Editor's note: This is the latest investigation from our ongoing Cleveland Abandoned series.
Millions of dollars in property taxes are going uncollected from landlords who receive subsidies from the federal government. What's the county doing about? As far as we can tell: nothing.
An exclusive 5 On Your Side investigation in February found at least $1 million in delinquent property taxes owed by landlords who collectively receive millions of dollars in federal, taxpayer subsidies. These subsidies go directly into the pockets of landlords.
It’s part of a federal program known as the Housing Choice Voucher Program, which enables people to find affordable, safe housing.
Yet even as landlords are enriched through direct taxpayer support, our investigation found at least 233 homes across Cuyahoga County piling up huge delinquent tax bills. Cuyahoga County tax officials have been slow to describe efforts to collect taxes, but Cuyahoga County prosecutors have voiced concerns.
“Our office is going to do whatever we can do to keep tabs on some of these individuals and see what we can do about it,” Cuyahoga County assistant prosecutor Jennifer Meyer said.
Meyer took Cuyahoga County landlord Neil Clough to court last year for failing to maintain his properties.
We found Clough also owns $40,000 in taxes on other homes for which he received more than $100,000 in direct taxpayer support in rent subsidies.
Clough said that mounting legal bills from lawsuits over his properties in the Detroit-Shoreway area have cut into his ability to pay property taxes. He also cited expenses from multiple arsons that destroyed some properties.
“I’m not going to say it’s fair,” Clough said, “but it’s getting paid and it will be paid — that’s the bottom line.”
Even so, attorneys for the Detroit-Shoreway Community Development Corporation, which is dedicated to economic and housing development in the area, say that Clough collected rent for years before lawsuits were filed, yet failed to pay taxes.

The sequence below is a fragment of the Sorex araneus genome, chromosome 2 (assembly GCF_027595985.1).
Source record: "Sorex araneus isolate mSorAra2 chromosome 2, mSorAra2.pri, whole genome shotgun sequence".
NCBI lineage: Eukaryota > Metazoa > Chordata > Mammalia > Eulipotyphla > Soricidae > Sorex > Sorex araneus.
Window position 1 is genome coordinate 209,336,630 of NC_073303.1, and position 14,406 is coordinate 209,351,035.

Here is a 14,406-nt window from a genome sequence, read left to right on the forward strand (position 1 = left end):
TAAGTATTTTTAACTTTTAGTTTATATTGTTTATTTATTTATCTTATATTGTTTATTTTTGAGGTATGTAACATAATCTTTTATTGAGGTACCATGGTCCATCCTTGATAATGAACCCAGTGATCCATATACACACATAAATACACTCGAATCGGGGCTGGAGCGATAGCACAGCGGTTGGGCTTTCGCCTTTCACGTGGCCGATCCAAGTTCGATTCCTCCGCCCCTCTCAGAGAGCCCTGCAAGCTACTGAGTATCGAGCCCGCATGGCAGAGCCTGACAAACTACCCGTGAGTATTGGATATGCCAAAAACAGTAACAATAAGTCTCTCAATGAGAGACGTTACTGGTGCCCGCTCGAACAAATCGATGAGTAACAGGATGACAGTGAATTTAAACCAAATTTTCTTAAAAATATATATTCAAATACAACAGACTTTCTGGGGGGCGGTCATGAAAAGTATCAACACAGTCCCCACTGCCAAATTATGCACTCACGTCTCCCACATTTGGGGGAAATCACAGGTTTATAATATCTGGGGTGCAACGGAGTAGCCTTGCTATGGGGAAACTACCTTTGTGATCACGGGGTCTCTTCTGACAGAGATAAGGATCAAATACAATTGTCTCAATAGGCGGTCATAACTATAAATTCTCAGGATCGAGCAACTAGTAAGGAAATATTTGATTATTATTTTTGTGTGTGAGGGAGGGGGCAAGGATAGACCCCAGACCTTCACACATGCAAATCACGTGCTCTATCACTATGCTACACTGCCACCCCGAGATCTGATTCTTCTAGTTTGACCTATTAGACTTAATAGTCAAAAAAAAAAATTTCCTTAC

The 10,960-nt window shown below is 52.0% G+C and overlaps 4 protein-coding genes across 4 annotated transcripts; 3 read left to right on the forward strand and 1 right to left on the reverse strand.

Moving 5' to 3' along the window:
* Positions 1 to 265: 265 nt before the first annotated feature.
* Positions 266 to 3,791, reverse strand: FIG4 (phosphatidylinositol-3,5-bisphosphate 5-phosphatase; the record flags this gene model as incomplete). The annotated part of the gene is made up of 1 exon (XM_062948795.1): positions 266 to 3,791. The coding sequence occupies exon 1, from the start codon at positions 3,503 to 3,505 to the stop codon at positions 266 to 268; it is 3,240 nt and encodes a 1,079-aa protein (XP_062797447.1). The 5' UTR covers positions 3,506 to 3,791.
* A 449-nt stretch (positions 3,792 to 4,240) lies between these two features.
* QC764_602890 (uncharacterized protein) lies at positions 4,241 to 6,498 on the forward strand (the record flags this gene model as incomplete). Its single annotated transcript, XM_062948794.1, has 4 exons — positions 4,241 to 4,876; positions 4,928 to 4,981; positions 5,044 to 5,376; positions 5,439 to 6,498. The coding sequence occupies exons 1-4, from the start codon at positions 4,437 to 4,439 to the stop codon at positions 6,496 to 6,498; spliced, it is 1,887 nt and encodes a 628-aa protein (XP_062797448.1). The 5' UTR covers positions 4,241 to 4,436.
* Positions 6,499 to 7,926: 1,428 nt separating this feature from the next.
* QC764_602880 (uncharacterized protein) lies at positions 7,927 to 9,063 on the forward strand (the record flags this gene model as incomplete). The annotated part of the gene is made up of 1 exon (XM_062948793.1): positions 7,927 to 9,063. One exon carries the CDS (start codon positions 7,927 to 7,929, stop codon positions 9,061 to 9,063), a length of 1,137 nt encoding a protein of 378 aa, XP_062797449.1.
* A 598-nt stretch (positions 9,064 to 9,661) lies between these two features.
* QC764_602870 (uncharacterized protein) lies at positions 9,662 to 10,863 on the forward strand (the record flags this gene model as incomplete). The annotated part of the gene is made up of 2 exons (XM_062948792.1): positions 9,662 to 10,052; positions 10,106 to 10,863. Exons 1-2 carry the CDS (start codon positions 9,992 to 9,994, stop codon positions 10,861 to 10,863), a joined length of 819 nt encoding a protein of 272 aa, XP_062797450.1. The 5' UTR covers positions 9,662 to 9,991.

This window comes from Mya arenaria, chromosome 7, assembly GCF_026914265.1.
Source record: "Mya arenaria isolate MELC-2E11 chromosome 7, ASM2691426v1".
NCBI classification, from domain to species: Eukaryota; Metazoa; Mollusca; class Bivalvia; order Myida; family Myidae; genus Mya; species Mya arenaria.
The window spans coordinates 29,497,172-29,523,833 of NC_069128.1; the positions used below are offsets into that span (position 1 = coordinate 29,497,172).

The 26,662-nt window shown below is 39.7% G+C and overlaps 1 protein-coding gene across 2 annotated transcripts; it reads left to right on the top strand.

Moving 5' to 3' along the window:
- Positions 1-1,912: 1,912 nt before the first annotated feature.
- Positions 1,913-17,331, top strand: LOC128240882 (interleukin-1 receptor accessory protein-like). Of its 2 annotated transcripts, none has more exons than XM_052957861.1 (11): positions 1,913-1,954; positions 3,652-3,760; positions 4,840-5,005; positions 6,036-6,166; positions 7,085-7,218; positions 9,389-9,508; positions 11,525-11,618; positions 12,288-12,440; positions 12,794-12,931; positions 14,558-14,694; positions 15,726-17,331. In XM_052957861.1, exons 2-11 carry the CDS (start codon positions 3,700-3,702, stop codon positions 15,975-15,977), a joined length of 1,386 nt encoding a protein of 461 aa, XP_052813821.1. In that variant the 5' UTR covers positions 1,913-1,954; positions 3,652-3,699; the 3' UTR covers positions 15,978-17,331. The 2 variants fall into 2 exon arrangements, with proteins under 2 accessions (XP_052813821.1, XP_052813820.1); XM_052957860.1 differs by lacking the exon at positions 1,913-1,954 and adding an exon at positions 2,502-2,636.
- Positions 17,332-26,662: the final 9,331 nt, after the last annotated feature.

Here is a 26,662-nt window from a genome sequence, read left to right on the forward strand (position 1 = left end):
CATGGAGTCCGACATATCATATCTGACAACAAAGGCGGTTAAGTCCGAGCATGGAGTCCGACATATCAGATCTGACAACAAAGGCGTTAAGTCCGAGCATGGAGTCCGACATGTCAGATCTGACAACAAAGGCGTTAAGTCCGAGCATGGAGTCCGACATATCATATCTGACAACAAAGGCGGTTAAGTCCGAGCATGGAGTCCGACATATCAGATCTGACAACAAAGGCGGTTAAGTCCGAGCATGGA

“I would say the record is very clear that Neil has a history of not paying taxes on his properties,” said the organization’s attorney, Matthew Yourkvitch.
Cuyahoga County tax officials are slow to announce specific collection plans, placing other Cleveland neighborhoods at risk.
For example, last December, in Cleveland’s Collinwood neighborhood, a dramatic shootout in broad daylight wounded a 7-year-old girl.
That night, a SWAT team staked out a home directly across the street where Cleveland Councilman Mike Polensek said the shooters lived. It is owned by an out-of-state landlord who received at least $13,000 in taxpayer subsidies but owes $37,000 in delinquent taxes. “And getting guaranteed rent every month through the Cuyahoga Metropolitan Housing Authority (CMHA) Section 8 and then contributing to the decimation and destruction of my own neighborhood,” Polensek said.
We submitted repeated requests for interviews with Cuyahoga County tax officials, but so far we have not received a response.
Cuyahoga County Council president Dan Brady responded quickly to our request for comment and promised to “work with the Treasurer’s Office to see what the county can do.”
A spokesperson for the county said only that the “treasurer has re-established a connection” with CMHA and “hopes this will help.”
She promised more details on precisely what steps are being taken, but so far has not provided any additional information.